The players the Mariners recycle are all young, and talented; it would not shock anyone if they eventually got their much-coveted overseas moves and a payday for the Mariners to reward their investment.

Along with that, the club havs shown a willingness to invest in international players from untapped markets.

Vanuatu National Team captain Brian Kaltak has turned heads early into his maiden A-League Men season with composed and assured performances in the heart of Central Coast’s defence, while a club with more resources in Sydney FC is struggling to fill a void in the same position.

Playing to win instead of to avoid defeat

As presently constructed, the A-Leagues do not punish mediocrity. It’s a fact that the Mariners are familiar with after spending the better half of the last decade languishing near the bottom of the table without severe consequences.

Playing without the fear of relegation would presumably give coaches the freedom to release the shackles from their players while letting them express themselves. Unfortunately in the A-Leagues, that is the exception, not the rule; thankfully, the Mariners under Nick Montgomery are that exception.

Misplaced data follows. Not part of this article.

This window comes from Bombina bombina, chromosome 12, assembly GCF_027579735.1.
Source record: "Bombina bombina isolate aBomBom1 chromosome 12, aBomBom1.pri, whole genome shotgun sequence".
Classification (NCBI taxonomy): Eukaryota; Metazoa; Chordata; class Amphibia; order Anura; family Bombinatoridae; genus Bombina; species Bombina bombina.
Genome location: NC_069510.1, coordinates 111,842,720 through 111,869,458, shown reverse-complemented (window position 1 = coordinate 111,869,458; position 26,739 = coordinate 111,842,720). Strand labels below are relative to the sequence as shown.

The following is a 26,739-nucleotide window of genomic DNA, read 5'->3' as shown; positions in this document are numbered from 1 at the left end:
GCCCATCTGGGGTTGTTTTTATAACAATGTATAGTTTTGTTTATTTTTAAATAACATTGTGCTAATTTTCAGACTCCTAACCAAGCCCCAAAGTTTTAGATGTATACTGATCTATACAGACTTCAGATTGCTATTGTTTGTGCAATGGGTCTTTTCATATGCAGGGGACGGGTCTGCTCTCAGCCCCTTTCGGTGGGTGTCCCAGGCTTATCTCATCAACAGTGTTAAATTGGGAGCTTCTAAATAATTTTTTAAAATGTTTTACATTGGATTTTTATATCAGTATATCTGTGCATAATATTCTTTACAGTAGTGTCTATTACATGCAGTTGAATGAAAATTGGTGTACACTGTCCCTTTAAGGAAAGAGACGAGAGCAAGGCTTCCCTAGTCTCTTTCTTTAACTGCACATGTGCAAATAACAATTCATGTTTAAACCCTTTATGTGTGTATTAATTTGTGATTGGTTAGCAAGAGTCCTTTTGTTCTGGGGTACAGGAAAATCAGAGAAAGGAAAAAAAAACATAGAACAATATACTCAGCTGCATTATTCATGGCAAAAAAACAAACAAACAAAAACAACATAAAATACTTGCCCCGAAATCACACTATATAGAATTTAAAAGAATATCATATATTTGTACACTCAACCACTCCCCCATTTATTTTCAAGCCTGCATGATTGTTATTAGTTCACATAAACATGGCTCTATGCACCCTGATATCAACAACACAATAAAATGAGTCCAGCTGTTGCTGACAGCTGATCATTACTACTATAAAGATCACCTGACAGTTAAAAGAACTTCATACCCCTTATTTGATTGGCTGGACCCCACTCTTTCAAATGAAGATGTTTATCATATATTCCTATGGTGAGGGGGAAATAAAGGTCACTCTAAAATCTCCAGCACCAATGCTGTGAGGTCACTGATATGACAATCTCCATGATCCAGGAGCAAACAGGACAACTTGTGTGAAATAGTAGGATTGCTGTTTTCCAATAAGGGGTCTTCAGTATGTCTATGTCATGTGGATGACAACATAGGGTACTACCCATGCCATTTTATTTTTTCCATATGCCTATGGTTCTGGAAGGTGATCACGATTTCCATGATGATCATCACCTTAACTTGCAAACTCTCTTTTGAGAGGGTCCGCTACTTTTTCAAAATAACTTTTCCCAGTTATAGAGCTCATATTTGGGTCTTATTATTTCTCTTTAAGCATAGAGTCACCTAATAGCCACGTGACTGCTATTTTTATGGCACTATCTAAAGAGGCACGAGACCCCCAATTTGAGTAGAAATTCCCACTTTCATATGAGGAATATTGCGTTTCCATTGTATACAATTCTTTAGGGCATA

While sides often approach games cautiously and feel out the opponent while hoping to pounce on the potential errors, the Mariners force the issue every time they take the field. This young season has seen the Mariners aggressively attack their opponents, scoring 10 goals in their first four games.

Even more impressive is the fact that when things do not go his team’s way, Nick Montogomery is not afraid to roll the dice. This resilience and willingness to take games on is rubbing off on his playing group.

Take the Central Coast’s Round 4 match against Western United for example, where the Mariners, despite their best efforts, found themselves two goals down at halftime.

Montgomery decided to make a massive three changes at halftime, and eventually saw all three of his halftime substitutes impact the game as the Mariners scored four unanswered goals to run away with the win.

That willingness to push for a win was clear when substitute Garang Kuol’s relentless attack got Western defender Nikolai Topor-Stanely sent off. Fellow second-half substitutes Jacob Farrell, Paul Ayongo, and Beni Nkololo rewarded their coach’s roll of the dice with goals.